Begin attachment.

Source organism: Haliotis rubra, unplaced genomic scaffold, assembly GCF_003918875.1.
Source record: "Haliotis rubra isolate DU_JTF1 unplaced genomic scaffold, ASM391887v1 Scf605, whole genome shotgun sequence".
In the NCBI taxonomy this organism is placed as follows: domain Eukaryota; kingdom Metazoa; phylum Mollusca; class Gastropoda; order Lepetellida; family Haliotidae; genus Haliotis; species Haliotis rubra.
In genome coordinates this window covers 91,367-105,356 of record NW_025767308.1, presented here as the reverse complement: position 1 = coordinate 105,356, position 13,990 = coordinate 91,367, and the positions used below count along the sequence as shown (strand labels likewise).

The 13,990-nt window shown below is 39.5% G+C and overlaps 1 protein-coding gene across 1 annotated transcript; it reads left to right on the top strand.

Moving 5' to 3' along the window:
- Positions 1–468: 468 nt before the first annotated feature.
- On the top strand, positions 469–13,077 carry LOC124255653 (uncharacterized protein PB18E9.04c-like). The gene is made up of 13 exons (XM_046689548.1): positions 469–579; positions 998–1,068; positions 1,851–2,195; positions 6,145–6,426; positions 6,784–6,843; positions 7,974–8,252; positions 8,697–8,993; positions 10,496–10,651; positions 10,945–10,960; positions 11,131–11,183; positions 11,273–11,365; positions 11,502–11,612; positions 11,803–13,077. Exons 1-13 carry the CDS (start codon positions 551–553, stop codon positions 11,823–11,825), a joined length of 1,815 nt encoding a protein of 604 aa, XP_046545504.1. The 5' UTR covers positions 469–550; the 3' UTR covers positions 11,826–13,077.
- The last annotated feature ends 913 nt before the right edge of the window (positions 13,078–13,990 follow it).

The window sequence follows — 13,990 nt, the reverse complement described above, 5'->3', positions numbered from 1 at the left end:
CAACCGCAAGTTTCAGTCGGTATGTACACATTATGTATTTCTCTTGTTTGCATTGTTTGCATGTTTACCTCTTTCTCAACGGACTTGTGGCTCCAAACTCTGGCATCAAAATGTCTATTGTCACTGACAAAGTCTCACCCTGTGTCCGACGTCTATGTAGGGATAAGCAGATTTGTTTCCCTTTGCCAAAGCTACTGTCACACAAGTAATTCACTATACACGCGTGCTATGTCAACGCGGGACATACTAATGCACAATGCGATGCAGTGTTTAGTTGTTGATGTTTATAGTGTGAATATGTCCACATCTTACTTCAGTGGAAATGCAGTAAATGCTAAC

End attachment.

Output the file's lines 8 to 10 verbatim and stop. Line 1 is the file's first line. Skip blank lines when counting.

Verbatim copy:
- On the top strand, positions 469–13,077 carry LOC124255653 (uncharacterized protein PB18E9.04c-like). The gene is made up of 13 exons (XM_046689548.1): positions 469–579; positions 998–1,068; positions 1,851–2,195; positions 6,145–6,426; positions 6,784–6,843; positions 7,974–8,252; positions 8,697–8,993; positions 10,496–10,651; positions 10,945–10,960; positions 11,131–11,183; positions 11,273–11,365; positions 11,502–11,612; positions 11,803–13,077. Exons 1-13 carry the CDS (start codon positions 551–553, stop codon positions 11,823–11,825), a joined length of 1,815 nt encoding a protein of 604 aa, XP_046545504.1. The 5' UTR covers positions 469–550; the 3' UTR covers positions 11,826–13,077.
- The last annotated feature ends 913 nt before the right edge of the window (positions 13,078–13,990 follow it).

The window sequence follows — 13,990 nt, the reverse complement described above, 5'->3', positions numbered from 1 at the left end: